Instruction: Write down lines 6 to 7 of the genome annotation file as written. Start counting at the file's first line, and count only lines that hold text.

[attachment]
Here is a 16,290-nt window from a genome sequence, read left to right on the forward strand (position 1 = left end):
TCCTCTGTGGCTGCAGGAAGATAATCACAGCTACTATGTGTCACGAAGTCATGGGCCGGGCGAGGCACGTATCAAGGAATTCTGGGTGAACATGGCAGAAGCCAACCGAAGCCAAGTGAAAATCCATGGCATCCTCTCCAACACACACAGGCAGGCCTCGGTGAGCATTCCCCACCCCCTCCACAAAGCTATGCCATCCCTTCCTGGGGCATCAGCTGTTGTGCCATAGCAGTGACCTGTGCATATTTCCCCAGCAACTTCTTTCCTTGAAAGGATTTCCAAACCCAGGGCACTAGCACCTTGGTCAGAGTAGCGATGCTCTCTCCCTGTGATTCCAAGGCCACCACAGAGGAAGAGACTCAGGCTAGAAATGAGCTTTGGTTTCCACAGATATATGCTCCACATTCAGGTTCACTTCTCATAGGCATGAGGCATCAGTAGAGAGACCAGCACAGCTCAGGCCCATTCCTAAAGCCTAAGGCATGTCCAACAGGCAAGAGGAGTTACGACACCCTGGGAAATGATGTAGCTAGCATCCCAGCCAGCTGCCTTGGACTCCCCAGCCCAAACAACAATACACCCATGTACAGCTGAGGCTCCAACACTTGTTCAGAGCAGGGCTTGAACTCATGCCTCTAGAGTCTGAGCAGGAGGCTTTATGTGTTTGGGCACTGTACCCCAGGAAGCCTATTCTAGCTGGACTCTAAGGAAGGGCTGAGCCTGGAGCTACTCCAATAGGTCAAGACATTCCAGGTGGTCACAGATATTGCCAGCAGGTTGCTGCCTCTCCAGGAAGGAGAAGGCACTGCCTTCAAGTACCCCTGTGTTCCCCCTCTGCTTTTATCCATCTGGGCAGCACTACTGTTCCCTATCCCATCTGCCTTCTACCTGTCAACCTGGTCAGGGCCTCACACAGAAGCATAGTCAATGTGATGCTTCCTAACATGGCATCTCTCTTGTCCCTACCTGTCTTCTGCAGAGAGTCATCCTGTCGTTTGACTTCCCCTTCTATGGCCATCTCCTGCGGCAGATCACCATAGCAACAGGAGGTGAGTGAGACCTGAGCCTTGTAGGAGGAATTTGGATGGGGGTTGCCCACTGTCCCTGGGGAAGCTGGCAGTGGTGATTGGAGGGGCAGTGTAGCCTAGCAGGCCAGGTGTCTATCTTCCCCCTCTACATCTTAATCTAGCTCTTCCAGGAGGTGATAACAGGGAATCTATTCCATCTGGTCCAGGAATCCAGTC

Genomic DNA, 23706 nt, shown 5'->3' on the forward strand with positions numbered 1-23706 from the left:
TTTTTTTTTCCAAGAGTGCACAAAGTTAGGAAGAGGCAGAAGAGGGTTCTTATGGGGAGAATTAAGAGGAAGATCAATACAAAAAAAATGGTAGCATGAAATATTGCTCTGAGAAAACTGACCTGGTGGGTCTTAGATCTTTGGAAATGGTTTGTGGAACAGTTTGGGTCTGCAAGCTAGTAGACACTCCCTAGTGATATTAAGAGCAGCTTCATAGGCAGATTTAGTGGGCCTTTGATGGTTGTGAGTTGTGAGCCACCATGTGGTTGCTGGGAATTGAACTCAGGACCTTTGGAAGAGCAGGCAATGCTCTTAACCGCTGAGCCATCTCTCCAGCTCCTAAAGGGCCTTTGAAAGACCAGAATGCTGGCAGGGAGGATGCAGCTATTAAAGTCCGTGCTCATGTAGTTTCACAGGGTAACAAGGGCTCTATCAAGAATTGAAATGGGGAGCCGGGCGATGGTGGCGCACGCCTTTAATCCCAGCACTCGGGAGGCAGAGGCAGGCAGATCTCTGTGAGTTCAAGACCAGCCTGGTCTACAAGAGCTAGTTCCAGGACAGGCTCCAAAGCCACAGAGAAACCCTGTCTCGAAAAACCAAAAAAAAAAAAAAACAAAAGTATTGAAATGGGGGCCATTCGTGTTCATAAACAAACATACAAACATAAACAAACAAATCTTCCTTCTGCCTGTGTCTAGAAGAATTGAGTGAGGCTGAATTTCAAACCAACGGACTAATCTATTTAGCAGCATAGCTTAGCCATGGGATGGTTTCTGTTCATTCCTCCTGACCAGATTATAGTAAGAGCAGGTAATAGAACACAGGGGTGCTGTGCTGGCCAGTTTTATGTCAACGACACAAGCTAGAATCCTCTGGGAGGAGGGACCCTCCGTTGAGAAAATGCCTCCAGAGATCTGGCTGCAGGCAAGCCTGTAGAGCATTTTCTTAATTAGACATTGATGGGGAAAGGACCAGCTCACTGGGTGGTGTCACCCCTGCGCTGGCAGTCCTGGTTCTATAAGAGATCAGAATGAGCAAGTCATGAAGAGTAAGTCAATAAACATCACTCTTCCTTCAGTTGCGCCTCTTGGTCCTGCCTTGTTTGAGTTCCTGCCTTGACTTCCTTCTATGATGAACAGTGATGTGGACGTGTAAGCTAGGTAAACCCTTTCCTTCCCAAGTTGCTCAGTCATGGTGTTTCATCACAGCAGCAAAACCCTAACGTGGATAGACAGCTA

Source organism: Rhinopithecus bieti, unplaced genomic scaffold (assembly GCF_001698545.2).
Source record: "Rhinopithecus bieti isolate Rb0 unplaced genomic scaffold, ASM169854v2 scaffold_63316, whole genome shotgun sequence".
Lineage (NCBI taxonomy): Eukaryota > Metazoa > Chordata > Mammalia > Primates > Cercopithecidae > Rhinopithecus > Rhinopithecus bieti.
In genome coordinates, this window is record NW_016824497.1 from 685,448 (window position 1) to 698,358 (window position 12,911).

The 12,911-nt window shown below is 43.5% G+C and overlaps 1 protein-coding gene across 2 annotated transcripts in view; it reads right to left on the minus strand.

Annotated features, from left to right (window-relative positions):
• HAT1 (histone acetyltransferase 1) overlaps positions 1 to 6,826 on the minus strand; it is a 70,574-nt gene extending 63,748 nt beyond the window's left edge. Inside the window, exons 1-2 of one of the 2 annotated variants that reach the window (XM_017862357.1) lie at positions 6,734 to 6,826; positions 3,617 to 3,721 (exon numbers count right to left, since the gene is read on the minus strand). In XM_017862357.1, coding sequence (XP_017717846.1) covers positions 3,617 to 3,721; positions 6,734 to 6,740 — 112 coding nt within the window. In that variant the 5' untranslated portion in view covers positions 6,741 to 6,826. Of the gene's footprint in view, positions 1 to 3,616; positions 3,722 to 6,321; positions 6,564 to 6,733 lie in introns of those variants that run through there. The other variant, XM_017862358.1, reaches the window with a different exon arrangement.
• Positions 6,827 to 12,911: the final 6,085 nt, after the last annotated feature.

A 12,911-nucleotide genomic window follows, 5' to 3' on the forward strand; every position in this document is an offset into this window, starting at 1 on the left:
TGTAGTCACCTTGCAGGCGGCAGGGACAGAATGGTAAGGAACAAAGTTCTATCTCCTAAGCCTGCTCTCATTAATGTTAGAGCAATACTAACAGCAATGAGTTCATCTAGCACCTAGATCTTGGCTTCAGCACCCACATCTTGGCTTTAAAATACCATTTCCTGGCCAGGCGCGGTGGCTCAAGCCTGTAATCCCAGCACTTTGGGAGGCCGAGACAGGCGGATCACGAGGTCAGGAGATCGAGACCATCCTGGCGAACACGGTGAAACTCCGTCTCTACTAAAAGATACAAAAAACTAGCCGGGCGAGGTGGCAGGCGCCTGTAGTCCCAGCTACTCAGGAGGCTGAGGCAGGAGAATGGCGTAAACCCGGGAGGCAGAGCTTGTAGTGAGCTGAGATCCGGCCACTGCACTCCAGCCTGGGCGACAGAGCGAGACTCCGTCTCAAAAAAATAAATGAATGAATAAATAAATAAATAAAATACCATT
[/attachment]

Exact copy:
Source record: "Rhinopithecus bieti isolate Rb0 unplaced genomic scaffold, ASM169854v2 scaffold_63316, whole genome shotgun sequence".
Lineage (NCBI taxonomy): Eukaryota > Metazoa > Chordata > Mammalia > Primates > Cercopithecidae > Rhinopithecus > Rhinopithecus bieti.